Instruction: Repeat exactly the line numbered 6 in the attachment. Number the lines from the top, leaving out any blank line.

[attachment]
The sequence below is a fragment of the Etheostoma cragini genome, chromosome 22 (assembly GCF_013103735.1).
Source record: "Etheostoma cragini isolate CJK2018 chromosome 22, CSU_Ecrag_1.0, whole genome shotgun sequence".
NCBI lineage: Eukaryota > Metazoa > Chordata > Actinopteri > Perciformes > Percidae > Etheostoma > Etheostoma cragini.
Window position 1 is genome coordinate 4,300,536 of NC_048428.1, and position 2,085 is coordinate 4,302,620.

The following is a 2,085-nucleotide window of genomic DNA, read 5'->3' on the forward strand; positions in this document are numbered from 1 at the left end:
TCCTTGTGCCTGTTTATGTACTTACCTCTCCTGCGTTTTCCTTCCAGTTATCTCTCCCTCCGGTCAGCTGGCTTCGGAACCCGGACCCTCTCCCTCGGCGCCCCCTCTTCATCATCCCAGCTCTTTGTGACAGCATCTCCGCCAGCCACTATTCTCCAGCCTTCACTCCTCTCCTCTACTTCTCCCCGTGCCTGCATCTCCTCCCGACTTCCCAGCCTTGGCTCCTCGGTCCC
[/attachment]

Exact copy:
TCCTTGTGCCTGTTTATGTACTTACCTCTCCTGCGTTTTCCTTCCAGTTATCTCTCCCTCCGGTCAGCTGGCTTCGGAACCCGGACCCTCTCCCTCGGCGCCCCCTCTTCATCATCCCAGCTCTTTGTGACAGCATCTCCGCCAGCCACTATTCTCCAGCCTTCACTCCTCTCCTCTACTTCTCCCCGTGCCTGCATCTCCTCCCGACTTCCCAGCCTTGGCTCCTCGGTCCC